The Paris News from Paris, Texas on March 17, 1985 · Page 10
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The Paris News from Paris, Texas · Page 10

Paris, Texas
Issue Date:
Sunday, March 17, 1985
Page 10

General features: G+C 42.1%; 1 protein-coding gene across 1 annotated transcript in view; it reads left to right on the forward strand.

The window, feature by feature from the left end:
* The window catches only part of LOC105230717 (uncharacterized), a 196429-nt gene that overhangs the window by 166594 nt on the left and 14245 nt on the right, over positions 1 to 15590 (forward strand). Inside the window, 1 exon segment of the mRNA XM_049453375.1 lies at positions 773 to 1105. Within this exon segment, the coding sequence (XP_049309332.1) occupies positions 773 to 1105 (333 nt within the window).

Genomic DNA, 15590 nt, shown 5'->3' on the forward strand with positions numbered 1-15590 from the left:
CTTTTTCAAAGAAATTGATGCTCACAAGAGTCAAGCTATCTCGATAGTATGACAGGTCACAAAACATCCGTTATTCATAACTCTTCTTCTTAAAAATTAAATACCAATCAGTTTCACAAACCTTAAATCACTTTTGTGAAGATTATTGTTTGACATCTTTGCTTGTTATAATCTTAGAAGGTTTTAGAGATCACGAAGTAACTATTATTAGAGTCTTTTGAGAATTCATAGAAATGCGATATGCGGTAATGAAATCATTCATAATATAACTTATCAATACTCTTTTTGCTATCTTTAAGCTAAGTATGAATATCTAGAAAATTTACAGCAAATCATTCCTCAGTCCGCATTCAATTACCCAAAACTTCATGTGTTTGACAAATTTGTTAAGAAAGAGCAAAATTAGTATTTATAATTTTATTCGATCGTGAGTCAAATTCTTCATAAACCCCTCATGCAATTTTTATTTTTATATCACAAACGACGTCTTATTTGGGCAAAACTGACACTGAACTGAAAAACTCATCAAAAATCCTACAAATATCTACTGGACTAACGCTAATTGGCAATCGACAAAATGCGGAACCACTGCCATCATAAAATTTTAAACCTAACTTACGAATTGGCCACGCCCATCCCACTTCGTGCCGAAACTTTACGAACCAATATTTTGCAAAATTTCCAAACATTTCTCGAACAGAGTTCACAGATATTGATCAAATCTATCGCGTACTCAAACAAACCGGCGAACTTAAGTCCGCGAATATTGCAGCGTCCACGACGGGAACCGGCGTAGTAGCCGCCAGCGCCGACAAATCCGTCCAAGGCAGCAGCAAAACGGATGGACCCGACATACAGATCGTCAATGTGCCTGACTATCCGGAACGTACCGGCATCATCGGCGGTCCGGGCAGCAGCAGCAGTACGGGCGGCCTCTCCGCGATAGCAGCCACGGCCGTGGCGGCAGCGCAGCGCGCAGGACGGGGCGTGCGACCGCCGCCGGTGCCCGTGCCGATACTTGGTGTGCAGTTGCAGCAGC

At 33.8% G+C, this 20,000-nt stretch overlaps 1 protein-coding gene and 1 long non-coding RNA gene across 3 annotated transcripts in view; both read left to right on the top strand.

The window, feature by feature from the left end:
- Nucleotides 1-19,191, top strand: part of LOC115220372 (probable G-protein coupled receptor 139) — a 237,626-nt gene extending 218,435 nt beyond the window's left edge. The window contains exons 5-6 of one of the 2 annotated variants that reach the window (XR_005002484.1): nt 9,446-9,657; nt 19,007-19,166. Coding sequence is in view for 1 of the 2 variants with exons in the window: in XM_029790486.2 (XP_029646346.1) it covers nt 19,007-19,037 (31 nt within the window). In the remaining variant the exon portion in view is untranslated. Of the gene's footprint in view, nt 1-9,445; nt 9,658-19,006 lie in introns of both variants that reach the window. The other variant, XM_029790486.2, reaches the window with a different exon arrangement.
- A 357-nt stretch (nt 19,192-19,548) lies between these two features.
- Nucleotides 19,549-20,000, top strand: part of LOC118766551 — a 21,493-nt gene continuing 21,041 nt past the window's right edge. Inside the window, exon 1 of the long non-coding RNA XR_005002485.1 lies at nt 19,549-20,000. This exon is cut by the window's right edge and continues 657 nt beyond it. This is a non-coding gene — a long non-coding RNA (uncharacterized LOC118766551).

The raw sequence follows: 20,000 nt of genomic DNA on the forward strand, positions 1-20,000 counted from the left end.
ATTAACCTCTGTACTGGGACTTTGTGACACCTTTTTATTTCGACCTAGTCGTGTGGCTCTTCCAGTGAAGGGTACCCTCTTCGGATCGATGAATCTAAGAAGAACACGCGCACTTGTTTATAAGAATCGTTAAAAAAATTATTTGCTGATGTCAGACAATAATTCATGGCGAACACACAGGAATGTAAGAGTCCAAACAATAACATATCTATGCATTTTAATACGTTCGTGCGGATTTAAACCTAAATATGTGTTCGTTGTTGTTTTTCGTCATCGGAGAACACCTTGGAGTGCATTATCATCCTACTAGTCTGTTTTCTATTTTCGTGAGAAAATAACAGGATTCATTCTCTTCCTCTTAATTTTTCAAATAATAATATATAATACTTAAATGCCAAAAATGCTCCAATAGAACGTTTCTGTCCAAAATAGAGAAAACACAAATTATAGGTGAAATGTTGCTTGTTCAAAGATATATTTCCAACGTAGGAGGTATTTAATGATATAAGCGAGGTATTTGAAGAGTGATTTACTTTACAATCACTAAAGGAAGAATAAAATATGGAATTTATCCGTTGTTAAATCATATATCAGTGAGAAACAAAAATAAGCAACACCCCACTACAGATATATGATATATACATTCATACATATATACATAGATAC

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10A Th* Paris N«w*. Sun.. March 17, 1965 Regional Roundup Valley Notebook By David W«st«rfl«ld, regional editor Clarksville Application forms, available at Red River General Hospital, for the Odessa Burrow Pannell Scholarship must be received by 3 p.m. April 1. Nursing students who are permanent residents of Red River County may apply for the $150 scholarship to an R.N. student and $75 scholarship to an L.V.N. student currently enrolled in a nursing program. Applicants must be available for personal interviews, if requested. Applications go to Irene Bryant, Red River General Hospital, P.O. Drawer 1270, Clarksville, Texas 75426. Scholarships will be announced May 8. The Clarksville Lions Club is sponsoring two performances of the Carson and Barnes Circus here at 2 p.m. and 4:30 p.m. on Sunday, March 17. The circus grounds wUl be on East Main Street on the lot across from Harvey Bros. Bogata An Alzheimer's Disease awareness program is scheduled for 7 p.m. Monday, March 18, in the chapel of the Red River Haven Nursing Home. The public is encouraged to attend. Alzheimer's Disease, an irreversible brain disorder with no known cause or cure, afflicts more than two million Americans. It is the fourth leading cause of death in the United States. Blossom The St. Jude Children's Hospital bike-a-thon here has been scheduled for 9 a.m. Saturday, March 23, with the riders meeting at the First Baptist Church. Those interested in riding or in sponsoring riders can contact Lillian Garrett at 982-5248. Deport A community-wide music service has been planned at the Deport Methodist Church for Palm Sunday, March 31. Rehearsals are being held at the church at 6:30 p.m. on Wednesdays. Honey Grove An immunization clinic sponsored by the Texas Department of Health will begin at the Honey Grove Elementary School at 1 p.m. Monday, March 18. The Honey Grove Garden Club will meet at 1:30 p.m. Thursday, March 21, in the Hall-Voyer Foundation Center. The program will be on "Planting and the Use of Harbs." Detroit The Detroit Future Homemakers of America and the Young Homemakers will have their annual style show and talent contest at 7 p.m. on Tuesday, March 26, in the school cafeteria. Prizes will be given for three age groups in the talent contest. Anyone interested in entering the contest should contact Evelyn Miller at Detroit Schools before March 18. Commerce Tickets are now on sale for the annual East Texas State University Accounting Awards Banquet scheduled for 7 p.m. Friday, April 5. The featured speaker will be Dr. Sam Cochran, ETSU psychology director. Additional information can be obtained by calling (214) 886-5659. Tyler Thousands of visitors are expected at the 1985 Azalea and Spring Flower Trail March 23-31, when more than 75 residents on a five-mile trail open their gardens for viewing. Visitors can begin the Trail on the courthouse square, where the Chamber of Commerce will have an information booth. The fifth annual Heritage on Tour is planned for March 29-31 with the theme "The 1930s: Blooms, Booms and Brick Streets." during which visitors can take walking and carriage tours of the historical residential district in Tyler. For more information, contact the Tyler Chamber of Commerce, P.O. Box 390, Tyler, Texas 75710; (214) 592-1661. If you have an item of interest for this column, please send it to David Westerfield, The Paris News, P.O. Box 1078, Paris, Texas, 75460, or call 1-214-785-8744, extension 37, Monday through Friday. SWEEPSTAKES WINNERS — The North Lamar U.I.L. literary team won the sweepstakes trophy recently at a meet in Quitman. Team members are, left to right, front row: Heather Earls, Liskin Swint, Andrea Izzo, Cherie Bright, Erin Swint, Kristi Harris, Tenri LaRue, Karen Carr; in the back row are Rodney Franklin, Adam Routon, John Whitten, Tod Landis, Kenneth Shirley, John Robert Brown and Dale Loughmiller. (Staff photo by David Westerfield) N. Lamar literary team wins trophy The North Lamar U.I.L. literary team captured the prized sweepstakes trophy recently at the Quitman Senior High Invitational Meet, accumulating a total of 96 points. Individual winners from North Lamar were Liskin Swint, second in number sense and science; Adam Routon, first in calculator and fourth in number sense; Kristi Harris, first in spelling; Kenneth Shirley, fifth in spelling; Rodney Franklin, fourth in calculator; Dale Loughmiller, fifth in calculator; Tod Landis, first in science; Andrea Izzo, fifth in prose and sixth in feature writing; Heather Earls, sixth in prose; John Robert Brown, first in persuasive speaking; Erin Swint, second in persuasive speaking; John Whitten, fourth in headlines; Cherie Bright, third in poetry; and Ten LaRue, third in spelling. In order to retain possession of the traveling sweepstakes trophy, the North Lamar literary team must journey to Quitman for the next two years and win the meets there. Students from Bailey Junior High participated in a practice U.I.L. literary tournament in Quitman, finishing second to Quitman Junior High. The tournament in- cluded several new events for junior high students, such as science, calculator and social studies. Individual winners from Bailey were seventh graders Lorin Swint, Mark Davis, Samantha Cunningham, Nikki Rodgers, Melissa Smyers, Adrian Booker, Shannon Smith, Misty Perkins, Lori Yerby and Jimmy Johnson. Eighth grade winners included Chad Johnson, Mark Caldwell, Rachel Harris, Mandy Myrick, Shanna Arnold, Sherry Nichols, Mitchell White, Michael Pentecost and Amy Hudson. Students from two enemy nations peacefully share same dorm room By MATT CURRY Wichita Falls Times WICHITA FALLS. Texas <AP) While the neighboring countries of Iran and Iraq are locked in a bitter struggle on the other side of the world, two natives of those countries are coexisting peacefully at Midwestern State University. But more than sharing the same campus, they have gone a step further and share the same living area. Kevin Stouse, 22, of Esfhan, Iran, and Doraid Hana, 21, of Baghdad, Iraq, have been roommates at MSU's Pierce Hall since fall "It sounds strange to some people when they first hear it, but the anger between the two countries is not between the people It's bet ween the governments," said Stouse, who came to the UniJwJ State in 1979. Hana agreed. "Iraq is considered an Arabian country, so the people are really the same. It is the governments that get involved in the war Lots of people in my country refused to go to the war," said Hana, a resident of the United States since 1981. Although they have different opinions about their own countries, the two said they share feelings about the war. •'We share the same view about the war. I don't agree with what my country does," Stouse said. "Iran claims Iraq started the war, and Iraq claims Iran started the war. I agree with my country, and I really like my government. But I don't like the war," said Hana. While Hana intends to return to his country to pursue a career in radiology, Stouse cannot return. "I can't go back because I'm a minority in my country. People of my religion are treated like the Jews were with Hitler," said Stmise. a Bahai. 'We weren't being treated well, even with the Shah, But now people of the Bahai religion are being tor- it;r*5d and killed. It i» almost im- rx/ssibte for them to live there," he said. "My family — the way they live is totally different because they are not Moslems." Stouse said he came to the United States to further his education after the revolution closed Iranian schools. Hana, who also came to the United States to further his education, said minorities are treated well in Iraq. "I'm a minority in my country because I'm a Catholic Christian. We are treated very well," he said. Both said they have never argued about the war, but have "kidded around." "Sometimes he calls me an Arab," Hana said. The two have managed to get along so well, they said they may continue to room together. Both plan to live in Arlington. Stouse, who plans to graduate in May, said he will attend graduate school at the University of Texas at Arlington, and Hana said he will intern at an Arlington hospital Sherrer appointed to rules committee OKLAHOMA CITY - Speaker Jim Barker has appointed Dist. 19 State Rep. Gary Sherrer, D-Snow, to the Rules Committee of the State House of Representatives. The 30-member panel, comprised of leading state representatives, establishes overall House of Representatives policy on major statewide issues. Sherrer fills a vacancy created by the recent death of Rep. Don Johnson, D-Pawnee. "During his years as a state representative Rep. Sherrer has demonstrated a high degree of intelligence and skill as a legislator and a habit of working hard for the good of his district and of Oklahoma as a whole. He will be a great asset to the committee as it grapples with the complex and difficult issues confronting the House of Representatives," Barker said. Sherrer, who represents Choctaw and Pushmataha Counties and the southwestern corner of McCurtain County, said a seat on the Rules Committee will enhance his ability to get things done in the House. "The views of southeastern Oklahoma will now have much greater input when key decisions are made on important legislation," he said. The committee is currently considering legislation on a host of statewide issues, including financial disclosure/conflict of interest legislation concerning public officials, political campaign finance and reorganization of state government. The Rules Committee appointment is the second major post Sherrer has filled in the House of Representatives recently. HEARING TESTS SET FOR LAMAR COUNTY Anyone who has trouble hearing or understanding speech clearly is welcome to have a hearing test using current electronic equipment to determine if they have a correctable loss. Even people now wearing a hearing aid or those who may have been told nothing could be done for them should have a hearing test to find out if they are one of the many a hearing aid will help. The free hearing tests will be given at the Beltone Hearing Aid office listed below this week, Monday thru Friday, 9 a.m. to 5p.m. Call to arrange for an appointment in our- office. Adults Only. 100 N.w. 3RD Phone 784-8637 Paid Advertisement Paris, Texas "Have a TAX REFUND coming?" Ask about our Guarantee We can't promise everyone a refund, but if you've got one coming, we'll guarantee to find you the biggest refund or your return is free. H&R THE INCOME TAX PEOPLE 1545 Clarksville wnuamsburg centre Paris, Texas Op«n 9 AM-6 PM Mon.-Fri. 9-5 Sat. Phone 214-785-8506 Appointments Available Can you believe this old shoedog will be 50 Tomorrow? HAPPY BIRTHDAY, WES! <Dt unnu a Tour Paris Homes / arui /Come by our place -For, l« VJ^x ^^ i f. 1 y- Vommies and Williamsburg Centre 785-2701 Iwantthe most advanced medical treatment I can get: We all want the best health care for ourselves and our families. Yet we also know the cost of that care must be kept affordable. In recent years, new medical procedures have remarkably improved American life expectancy. And our quality of life as well. A person can return to work with an artificial hip. A severed hand can be rc- attachcd and restored. And, though the cost can reach a staggering $150,000, an organ as complex as the liver can be successfully transplanted. The miracles arc real. But the costs arc very high. The Questions posed can be wrenching. Do we limit access to the latest technology? Must we put a lid on all future progress? There arc no easy answers. To continue medical advances while containing costs, we must re-examine our expectations of our health care delivery system. All hospitals cannot offer all the latest technology. That means patients may have to wait longer for certain procedures or travel farther for certain kindsofcarc. Not all medical problems require every possible test or procedure. Physicians anil patients sometimes will have to make choices. Ultimately, we'll all have to decide what price we arc willing to pay for the medical technology we'd like to have available. We must seek ways to control expenses not by limiting progress, but by using costly.cquipment and technology wisely. The present cost trends in our nation's 6,000 hospitals arc encouraging. With help from lower inflation, the rate of increase in hospital expense;, slowed from 15.8 percent in 1981 to 10.1 percent in 1983. And in the first half of 1984, the annualizcd rate of increase was only 4.8 percent. As we deal with the cost pressures of advancing technology, one value must not change, however. Quality of care must not suffer. On that, hospitals stand firm. Only by working together—hospitals, physicians, patients, business and government—can we continue our progress while keeping high quality care accessible and affordable for everyone. If you share our concern, please share this message. Pass it along to someone who cares. And write for our latest economic data, "Hospital Trends: The Leading Indicators," to P.O. Box 5431, Dcpt. i o i, Chicago, 11.60695. "Medical technology is outrunning our ability to pay for it; HOSPITAL 785-4521 McCuistion Regional Medical Center Paris, Texas 785-7621